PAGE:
2011-04-01 / Columnists

School Scope

Debunking The Education Deform College Myth
Commentary By Norman Scott

Can we push the idea on kids from the very earliest age that life is a failure if they don’t graduate from college?

Shhhhh! Don’t tell Sarah Palin that I was palling around with Bill Ayers, the focus of the right wing attacks on Obama for attending some education meetings in the 90s with Ayers, who was a key member of The Weathermen in the 60s. Ayers has become a well-known educator and gave the keynote speech at the NYCORE (NY Collective of Radical Educators) conference last week. Ayers’ presentation was both political and pedagogical, focusing on what classrooms and relationships between children and teachers should look like, a far cry from the reality of teaching. But Ayers urged teachers to look for the cracks where they can humanize instruction. Many of the young teachers present say they attempt to practice progressive ed ideas in the cauldron of the testing environment that so dehumanizes schools. I was involved in a discussion at one of the workshops with a group that included a special ed teacher, two student teachers who are actually doing some teaching, and one community college future teacher. One student teach-er talked about her discomfort over being forced to sell kids on going to college as the only way to success considering so many poor kids don’t have the means to pay for it or their aptitudes or the interest level seems low. But she didn’t want to be accused of the crime of low expectations, where the penalty is death of your career. In the politically correct world we live in, educators are afraid to utter the words, “He would be better off working with his hands.”

Student loan debt is at $900 billion and it takes a lifetime to pay off that mortgage-like loan. Should we be pushing college down people’s throats without providing a reasonable path to pay for it? Remember those days when the city university system was free?

Most new jobs being created (73 percent is a number I’ve heard) are fairly low paying and will not require a college degree. Walmart and McDonald’s are the largest employers in the nation, which means you can hang the name of your college over your cash register as you ask, “Do you want fries with that?” Is that narrow test prep education kids are getting aimed at preparing them to do fairly menial, non-thinking tasks more efficiently? You no longer need to know even basic arithmetic to work a cash register. Why not open up more vocational opportunities without making it seem like blasphemy? Consider that many white-collar jobs can easily be outsourced while it takes three days to get a plumber to come from India.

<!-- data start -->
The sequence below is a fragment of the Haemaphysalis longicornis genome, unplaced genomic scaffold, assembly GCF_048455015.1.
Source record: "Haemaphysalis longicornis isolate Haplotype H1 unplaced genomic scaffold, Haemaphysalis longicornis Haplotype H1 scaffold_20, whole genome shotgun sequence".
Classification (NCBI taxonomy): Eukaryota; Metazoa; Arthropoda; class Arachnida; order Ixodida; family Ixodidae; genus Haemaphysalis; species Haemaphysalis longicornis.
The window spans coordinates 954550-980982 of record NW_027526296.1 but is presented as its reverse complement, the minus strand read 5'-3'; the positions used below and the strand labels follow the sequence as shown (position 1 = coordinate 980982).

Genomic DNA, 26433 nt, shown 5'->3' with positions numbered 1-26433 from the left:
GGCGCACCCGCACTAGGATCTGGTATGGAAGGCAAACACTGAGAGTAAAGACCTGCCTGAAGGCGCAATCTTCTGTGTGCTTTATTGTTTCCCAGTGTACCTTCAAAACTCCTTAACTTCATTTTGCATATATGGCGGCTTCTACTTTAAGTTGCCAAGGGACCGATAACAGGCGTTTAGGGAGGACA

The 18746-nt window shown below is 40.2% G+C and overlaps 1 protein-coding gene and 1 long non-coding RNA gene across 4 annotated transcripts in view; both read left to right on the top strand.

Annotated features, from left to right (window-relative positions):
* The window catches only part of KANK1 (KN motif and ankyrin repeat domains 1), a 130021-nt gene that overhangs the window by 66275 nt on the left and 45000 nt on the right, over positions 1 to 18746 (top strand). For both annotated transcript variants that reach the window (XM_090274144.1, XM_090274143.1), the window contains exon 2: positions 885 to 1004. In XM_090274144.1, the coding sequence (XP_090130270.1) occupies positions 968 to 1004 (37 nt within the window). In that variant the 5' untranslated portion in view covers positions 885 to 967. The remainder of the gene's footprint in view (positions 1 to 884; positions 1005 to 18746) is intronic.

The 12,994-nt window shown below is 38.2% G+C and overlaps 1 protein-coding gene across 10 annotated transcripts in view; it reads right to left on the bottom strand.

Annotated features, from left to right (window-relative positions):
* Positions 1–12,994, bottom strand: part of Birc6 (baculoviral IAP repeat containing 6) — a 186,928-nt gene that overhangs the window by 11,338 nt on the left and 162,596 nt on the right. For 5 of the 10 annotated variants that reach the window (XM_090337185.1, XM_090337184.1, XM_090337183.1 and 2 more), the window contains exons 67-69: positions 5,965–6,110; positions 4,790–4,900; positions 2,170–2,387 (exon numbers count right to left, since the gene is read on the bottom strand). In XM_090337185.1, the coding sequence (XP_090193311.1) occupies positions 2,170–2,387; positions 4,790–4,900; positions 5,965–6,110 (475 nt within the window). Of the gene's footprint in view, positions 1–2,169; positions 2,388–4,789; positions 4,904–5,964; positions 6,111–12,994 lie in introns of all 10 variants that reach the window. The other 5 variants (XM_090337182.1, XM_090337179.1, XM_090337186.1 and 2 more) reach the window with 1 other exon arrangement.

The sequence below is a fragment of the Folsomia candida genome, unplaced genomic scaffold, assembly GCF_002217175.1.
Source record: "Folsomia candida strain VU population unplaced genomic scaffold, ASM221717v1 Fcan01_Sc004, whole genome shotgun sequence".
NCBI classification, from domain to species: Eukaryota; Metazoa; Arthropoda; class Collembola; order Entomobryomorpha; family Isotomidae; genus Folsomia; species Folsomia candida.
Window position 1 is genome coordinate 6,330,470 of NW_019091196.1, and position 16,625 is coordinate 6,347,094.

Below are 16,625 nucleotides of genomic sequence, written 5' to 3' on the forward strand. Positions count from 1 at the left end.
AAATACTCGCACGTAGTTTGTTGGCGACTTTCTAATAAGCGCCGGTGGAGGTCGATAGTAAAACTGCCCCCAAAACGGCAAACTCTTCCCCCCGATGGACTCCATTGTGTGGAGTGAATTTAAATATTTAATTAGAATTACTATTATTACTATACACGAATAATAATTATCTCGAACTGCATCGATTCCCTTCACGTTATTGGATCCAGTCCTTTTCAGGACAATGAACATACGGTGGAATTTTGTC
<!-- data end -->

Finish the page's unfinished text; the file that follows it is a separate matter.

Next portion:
Paul Krugman, in a March 8, 2011 NY Times piece titled Degrees and Dollars: The hollow promise of good jobs for highly educated workers pointed out that the idea that “modern technology eliminates only menial jobs, that well-educated workers are clear winners [is] actually decades out of date ... since 1990 the U.S. job market has been characterized not by a general rise in the demand for skill, but by ‘hollowing out’: both highwage and low-wage employment have grown rapidly, but medium-wage jobs — the kinds of jobs we count on to support a strong middle class — have lagged behind. And the hole in the middle has been getting wider: many of the high-wage occupations that grew rapidly in the 1990s have seen much slower growth recently, even as growth in lowwage employment has accelerated.”

The elimination of jobs in the middle goes hand in hand with the assault on public education and the growth of charter schools, which will cull the herd, leaving an underfinanced and under resourced public school system to train kids for the low end jobs.

Krugman makes this case. “Why is this happening? The belief that education is becoming ever more important rests on the plausible-sounding notion that advances in technology increase job opportunities for those who work with information — loosely speaking, that computers help those who work with their minds, while hurting those who work with their hands ... Most of the manual labor still being done in our economy seems to be of the kind that’s hard to automate ...”

So are we heading towards Egypt where PhDs will be driving cabs? Krugman seems to be pointing us in that direction: “there are things education can’t do. In particular, the notion that putting more kids through college can restore the middle-class society we used to have is wishful thinking. It’s no longer true that having a college degree guarantees that you’ll get a good job, and it’s becoming less true with each passing decade. “ He then offers a solution. “If we want a society of broadly shared prosperity, education isn’t the answer — we’ll have to go about building that society directly. We need to restore the bargaining power that labor has lost over the last 30 years, so that ordinary workers as well as superstars have the power to bargain for good wages. We need to guarantee the essentials, above all health care, to every citizen. What we can’t do is get where we need to go just by giving workers college degrees, which may be no more than tickets to jobs that don’t exist or don’t pay middle-class wages.”

Of course it makes sense to have strong unions to counterbalance the overwhelming corporate control of the government. You know those same corporations that cry so hard about high corporate taxes while we see GE pay zero taxes.

A solution or pipe dream? Restore the bargaining power of labor? In this tea party climate we live in? My advice? When you get your PhD, better get your hack license along with it.

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